#### Update: 14 March 2108

I did the analysis below in a rush after the proposed agreement was published, to highlight the pernicious effect of the inflation cap. It wasn’t intended as a careful analysis. Several people have emailed me with suggested changes. I’m not an expert (or even knowledgeable) in this area, so rather than attempt to incorporate all these suggestions, I’ve listed them in the update section below, and linked to more complete analyses. I’ve left the original post unaltered below so that it is still available.

#### Original post: 12 March 2018

We have just been sent the proposed details of the agreement between UUK and UCU. Part of this agreement is that the accrual rate for benefits will change from 1/75 to 1/85 of our average salary, that the cap is lowered to £42,000, and that inflation protection is limited to just 2.5%.

Let’s do some calculations to see what this means. Please note that I’m not a pensions expert, nor am I proficient at finacial calculations. I’ll happily correct this if someone points out errors.

In order to get an upper bound on the defined benefits, let’s assume someone comes into academia on a salary above the £42,000 cap (which isn’t far from possible anyway) and then goes on to have a 40 year career. What would the defined benefit part of their pension be worth when they retire?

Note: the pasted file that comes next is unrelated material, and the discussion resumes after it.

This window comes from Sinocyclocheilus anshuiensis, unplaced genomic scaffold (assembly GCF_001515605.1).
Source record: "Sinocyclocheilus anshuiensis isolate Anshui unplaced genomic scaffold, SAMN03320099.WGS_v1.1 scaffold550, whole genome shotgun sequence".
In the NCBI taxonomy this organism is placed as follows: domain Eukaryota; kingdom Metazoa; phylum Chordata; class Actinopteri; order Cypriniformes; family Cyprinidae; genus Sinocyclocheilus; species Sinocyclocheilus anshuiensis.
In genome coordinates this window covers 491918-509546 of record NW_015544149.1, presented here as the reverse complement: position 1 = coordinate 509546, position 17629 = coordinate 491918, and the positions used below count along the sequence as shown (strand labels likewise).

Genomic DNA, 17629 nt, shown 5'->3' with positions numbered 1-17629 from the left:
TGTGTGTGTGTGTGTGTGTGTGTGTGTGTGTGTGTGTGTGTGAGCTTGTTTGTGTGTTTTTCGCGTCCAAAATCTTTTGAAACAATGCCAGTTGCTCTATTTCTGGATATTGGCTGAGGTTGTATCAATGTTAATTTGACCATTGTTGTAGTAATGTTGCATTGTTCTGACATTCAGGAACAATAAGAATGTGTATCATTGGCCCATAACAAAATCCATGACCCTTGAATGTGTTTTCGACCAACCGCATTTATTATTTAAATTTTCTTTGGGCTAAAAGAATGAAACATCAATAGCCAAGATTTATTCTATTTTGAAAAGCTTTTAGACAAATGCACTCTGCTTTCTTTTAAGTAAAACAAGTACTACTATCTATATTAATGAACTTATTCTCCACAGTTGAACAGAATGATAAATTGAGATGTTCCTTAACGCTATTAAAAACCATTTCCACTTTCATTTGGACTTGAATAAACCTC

Without inflation, this would be

(base <- 42000*40/85)
## [1] 19764.71

per year.

To calculate the effects of inflation, we need some assumptions about what the future inflation rate will be. For the sake of simplicity, let’s assume history repeats itself and use the CPI rate from the past 40 years. I’ve taken the historic CPI values from here. The CPI varied over this time period as follows:

tmp <- read.table('UK_CPI.txt')
data <- data.frame('Year'= c(tmp[,4],tmp[,10]), 'CPI'=c(tmp[,5], tmp[,11]))
data <- data[-64,]
(cpi <- data[1:40,2])
##  [1]  2.96  2.69  0.64  0.05  1.47  2.53  2.83  4.48  3.29  2.17  3.61
## [12]  2.32  2.33  2.05  1.34  1.36  1.26  1.24  0.79  1.34  1.59  1.78
## [23]  2.48  2.66  1.98  2.51  4.30  7.53  6.96  5.24  3.99  4.15  3.44
## [34]  6.07  4.96  4.61  8.66 11.89 18.07 13.35

The earlier values are the most recent past - the later values are the high inflation in the late 70s/early 80s.

If I’ve understood correctly, these CPI rates will all be truncated at 2.5%, meaning our benefits would be (under this hypothetical future) subject to the following rises due to inflation:

(truncated_cpi <- sapply(data[1:40,2],function(x)min(x,2.5)))
##  [1] 2.50 2.50 0.64 0.05 1.47 2.50 2.50 2.50 2.50 2.17 2.50 2.32 2.33 2.05
## [15] 1.34 1.36 1.26 1.24 0.79 1.34 1.59 1.78 2.48 2.50 1.98 2.50 2.50 2.50
## [29] 2.50 2.50 2.50 2.50 2.50 2.50 2.50 2.50 2.50 2.50 2.50 2.50

If we calculate what the defined benefits will be under this (hypothetical) inflationary future, we find that this academic will receive

(actual_pension <- base*prod(truncated_cpi/100+1))
## [1] 45213.49

a year as defined benefit upon retirement.